CITY LIFE

Published on October 13th, 2014 | by Rachel Ervin

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Radical Roots: talking Home with Justin Wadland

Over breakfast one morning, my husband and I were talking about the town of Home, Washington, an area on the Key Peninsula that was founded as an experimental anarchist colony in 1896. Having just come home from a trip to the South – through southeastern Texas into Louisiana down to New Orleans – our discussions have focused almost entirely on why we love living in the Northwest and Tacoma in particular. A recent reading of Justin Wadland’s Trying Home: The Rise and Fall of an Anarchist Utopia on Puget Sound has helped to bring a bit of historical and political context to our “calling” as PNWers.

I was able to talk with Justin, a Tacoma author and University of Washington Tacoma librarian to hear more of his thoughts on Home, its connection to Tacoma, and his upcoming talk and PBS special inspired by his research.

As a native Californian, living in Tacoma has been unlike anywhere I have ever lived. It’s a mixture of the environment – the beauty and greenery, being able to go five miles outside of the city and feel like you’re in the wilderness – and the sense of community. I talk to my neighbors. We share meals and politics. Maybe it’s the size of the city and pace, but maybe it’s more. I wanted to discover the roots of this region’s radical culture, and Trying Home seemed like a good place to start.

It’s no secret to the rest of the country that our state (at least this side of it) is full of progressives. As this scholarly article astutely points out, we were one of the first to legalize both marijuana and gay marriage in one fell election cycle swoop. But has it always been that way? Is there something in the water – or maybe between the bodies of water – that inspires our Northwest communities to fight for social change?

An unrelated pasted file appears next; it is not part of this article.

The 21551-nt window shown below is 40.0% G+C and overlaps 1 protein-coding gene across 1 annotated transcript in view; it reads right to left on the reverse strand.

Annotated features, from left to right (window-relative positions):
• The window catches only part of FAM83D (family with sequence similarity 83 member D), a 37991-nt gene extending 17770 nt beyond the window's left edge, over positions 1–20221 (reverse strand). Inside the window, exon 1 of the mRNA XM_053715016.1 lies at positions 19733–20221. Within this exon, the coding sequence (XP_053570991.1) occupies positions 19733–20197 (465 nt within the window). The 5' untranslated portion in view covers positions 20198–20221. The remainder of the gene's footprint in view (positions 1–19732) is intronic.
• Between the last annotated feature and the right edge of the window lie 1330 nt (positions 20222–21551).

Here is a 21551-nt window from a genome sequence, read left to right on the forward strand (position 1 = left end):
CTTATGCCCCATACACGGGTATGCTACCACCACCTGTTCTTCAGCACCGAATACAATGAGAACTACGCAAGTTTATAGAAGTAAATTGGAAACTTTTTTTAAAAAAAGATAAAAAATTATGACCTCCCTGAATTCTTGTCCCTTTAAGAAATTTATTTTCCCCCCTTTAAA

At the turn of the last century, Washington became a hotbed of utopian experimentation, fueled by the notion that real progress was possible and that these “city upon a hill” communities could act as models for future generations. These towns varied in their political stances; some were centered on socialist principles, others, like Home, were based on anarchy, and as the book states, “Anarchism, as presented here, is an optimistic philosophy with faith in the inherent moral strength of humankind.” (14)

Citizenship of Home was, in its early years, defined as being a common shareholder of the land where only the improvements to the property could be owned by its builders. As time went on and Home became more attractive, people from various backgrounds congregated to the town, and the initial agreement lost popularity. Once the landholding scheme changed and Home citizens were allowed to sell their individual properties, the only thing that identified Home as an anarchist colony was its shared ideology: that people should mind their own business and that each person govern themselves.

The experiment began to unravel when some newcomers took offense to Home members exercising their self-governance by bathing in Joe’s Bay in the nude. Wadland’s talk at the Washington State History Museum this Thursday, a Scholarly Selections titled “Nudes vs. Prudes: The free speech fight that ruined Home,” will focus on this particular scandal of the experiment, which proved to be the beginning of the end for Home.

“It’s an interesting episode because there are a number of things going on. One is that the anarchist Jay Fox who moved to Home as an established agitator, became involved in this nude bathing controversy. Over the summer of 1911, certain individuals began calling on the Deputy Sheriff to arrest the bathers. Jay Fox felt this was in violation of the principals of the colony so he wrote this article called ‘The Nude and the Prudes,’” Wadland tells me.

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What started as a seemingly innocuous issue over nude bathing quickly escalated to a fight over freedom of speech.